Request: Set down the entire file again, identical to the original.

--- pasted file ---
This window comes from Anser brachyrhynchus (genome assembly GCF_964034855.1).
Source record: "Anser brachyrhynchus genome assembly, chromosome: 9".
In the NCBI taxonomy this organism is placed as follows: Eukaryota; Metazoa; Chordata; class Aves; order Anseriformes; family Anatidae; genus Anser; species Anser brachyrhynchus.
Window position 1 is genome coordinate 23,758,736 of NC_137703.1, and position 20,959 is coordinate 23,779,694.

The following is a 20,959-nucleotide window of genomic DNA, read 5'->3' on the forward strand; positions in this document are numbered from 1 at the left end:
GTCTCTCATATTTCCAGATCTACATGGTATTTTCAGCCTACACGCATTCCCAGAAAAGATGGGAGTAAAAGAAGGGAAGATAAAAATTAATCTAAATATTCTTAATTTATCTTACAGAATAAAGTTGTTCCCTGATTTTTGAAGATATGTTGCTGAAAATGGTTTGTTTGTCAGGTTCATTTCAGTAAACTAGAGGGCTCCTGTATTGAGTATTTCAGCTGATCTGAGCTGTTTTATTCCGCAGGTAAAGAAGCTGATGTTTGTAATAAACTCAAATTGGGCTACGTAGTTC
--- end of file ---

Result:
This window comes from Anser brachyrhynchus (genome assembly GCF_964034855.1).
Source record: "Anser brachyrhynchus genome assembly, chromosome: 9".
In the NCBI taxonomy this organism is placed as follows: Eukaryota; Metazoa; Chordata; class Aves; order Anseriformes; family Anatidae; genus Anser; species Anser brachyrhynchus.
Window position 1 is genome coordinate 23,758,736 of NC_137703.1, and position 20,959 is coordinate 23,779,694.

The following is a 20,959-nucleotide window of genomic DNA, read 5'->3' on the forward strand; positions in this document are numbered from 1 at the left end:
GTCTCTCATATTTCCAGATCTACATGGTATTTTCAGCCTACACGCATTCCCAGAAAAGATGGGAGTAAAAGAAGGGAAGATAAAAATTAATCTAAATATTCTTAATTTATCTTACAGAATAAAGTTGTTCCCTGATTTTTGAAGATATGTTGCTGAAAATGGTTTGTTTGTCAGGTTCATTTCAGTAAACTAGAGGGCTCCTGTATTGAGTATTTCAGCTGATCTGAGCTGTTTTATTCCGCAGGTAAAGAAGCTGATGTTTGTAATAAACTCAAATTGGGCTACGTAGTTC